Please use this identifier to cite or link to this item: https://hdl.handle.net/2440/130097
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dc.contributor.advisorHeinson, Graham-
dc.contributor.advisorHatch, Michael-
dc.contributor.advisorDoble, Rebecca-
dc.contributor.authorLi, Ho Yin (Chris)-
dc.date.issued2020-
dc.identifier.urihttp://hdl.handle.net/2440/130097-
dc.description.abstractThis thesis presents advancements to the disciplines of geophysics and hydrogeological modelling. There are three main scientific contributions in this work. In Chapter 1 I propose a method to couple time-domain electromagnetics (TEM) and surface nuclear magnetic resonance (NMR) datasets with limited drillhole data to provide information on hydrogeological properties in a non-invasive manner, including groundwater salinity and hydraulic conductivity. This method reduces ambiguity in the hydrogeological interpretation of TEM-derived conductivity information by coupling conductivity to porosity values estimated using surface NMR data collected in the same field area. The method was applied to a South Australian River Murray floodplain to investigate the impact of artificial watering on the shallow groundwater salinity. In Chapter 2 I evaluate the impact of incorporating TEM and surface NMR datasets on the prediction error and uncertainty of groundwater models under different hydrogeological conditions using a synthetic approach. A method is presented to couple TEM and surface NMR to derive hydraulic conductivity using the Markov-Chain Monte Carlo method. In Chapter 3 I propose a modelling framework to couple multiple geophysical techniques, including TEM, borehole NMR and audio-frequency magnetotellurics (AMT), with stochastic groundwater modelling through the ensemble-smoother method. This approach allows the uncertainty in geophysical data to be expressed as a prior probability distribution that can be incorporated and accounted for in groundwater model inversion. This framework is applied to a potential in-situ recovery site in Kapunda, South Australia to estimate the regional-scale impact of a hypothetical operation trial in a probabilistic manner. Together, these three novel studies represent a contribution to the coupling between geophysics and hydrogeological modelling.en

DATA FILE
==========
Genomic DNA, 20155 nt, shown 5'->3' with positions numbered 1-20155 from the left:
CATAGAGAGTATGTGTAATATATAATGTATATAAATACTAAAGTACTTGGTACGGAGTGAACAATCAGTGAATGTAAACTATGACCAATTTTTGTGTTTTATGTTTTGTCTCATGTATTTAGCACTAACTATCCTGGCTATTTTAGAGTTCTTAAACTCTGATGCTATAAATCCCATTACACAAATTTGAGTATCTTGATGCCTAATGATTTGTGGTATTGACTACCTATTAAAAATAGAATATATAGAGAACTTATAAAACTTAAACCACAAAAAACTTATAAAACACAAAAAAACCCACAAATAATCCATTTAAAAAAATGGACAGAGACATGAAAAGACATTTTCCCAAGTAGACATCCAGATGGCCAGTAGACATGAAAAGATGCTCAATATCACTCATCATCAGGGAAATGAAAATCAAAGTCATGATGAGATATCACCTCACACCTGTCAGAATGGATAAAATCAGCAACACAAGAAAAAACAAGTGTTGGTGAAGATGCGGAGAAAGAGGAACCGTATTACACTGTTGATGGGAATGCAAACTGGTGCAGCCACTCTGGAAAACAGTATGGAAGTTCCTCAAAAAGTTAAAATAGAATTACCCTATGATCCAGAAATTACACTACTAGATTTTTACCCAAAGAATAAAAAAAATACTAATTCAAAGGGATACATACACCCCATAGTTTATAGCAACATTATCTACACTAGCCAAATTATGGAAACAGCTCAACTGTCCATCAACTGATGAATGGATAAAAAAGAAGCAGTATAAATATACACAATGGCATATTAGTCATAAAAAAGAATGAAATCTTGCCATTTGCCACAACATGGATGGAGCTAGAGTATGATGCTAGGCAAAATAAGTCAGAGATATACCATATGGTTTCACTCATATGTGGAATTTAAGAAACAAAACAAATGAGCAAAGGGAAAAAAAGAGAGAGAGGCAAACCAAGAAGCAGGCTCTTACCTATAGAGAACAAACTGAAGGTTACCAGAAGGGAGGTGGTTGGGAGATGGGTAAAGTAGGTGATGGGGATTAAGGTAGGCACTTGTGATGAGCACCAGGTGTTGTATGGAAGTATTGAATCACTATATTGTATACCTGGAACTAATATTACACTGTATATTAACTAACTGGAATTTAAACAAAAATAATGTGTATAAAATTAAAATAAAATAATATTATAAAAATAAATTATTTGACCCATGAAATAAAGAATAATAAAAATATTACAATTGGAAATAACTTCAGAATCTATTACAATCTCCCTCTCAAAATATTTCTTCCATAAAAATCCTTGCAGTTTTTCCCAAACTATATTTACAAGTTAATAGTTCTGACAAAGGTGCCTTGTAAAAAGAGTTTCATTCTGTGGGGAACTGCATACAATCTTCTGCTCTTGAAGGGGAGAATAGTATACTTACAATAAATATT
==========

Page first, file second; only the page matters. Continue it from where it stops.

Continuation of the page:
dc.language.isoenen
dc.subjectGroundwater modelen
dc.subjectgeophysicsen
dc.subjecthydrogeologyen
dc.subjectelectromagneticsen
dc.subjectnuclear magnetic resonanceen
dc.titleImproving Next-Generation Hydrogeological Models with Geophysicsen
dc.typeThesisen
dc.contributor.schoolSchool of Physical Sciences : Earth Sciencesen
dc.provenanceThis thesis is currently under Embargo and is not available.en
dc.description.dissertationThesis (Ph.D.) -- University of Adelaide, School of Physical Sciences, 2021en
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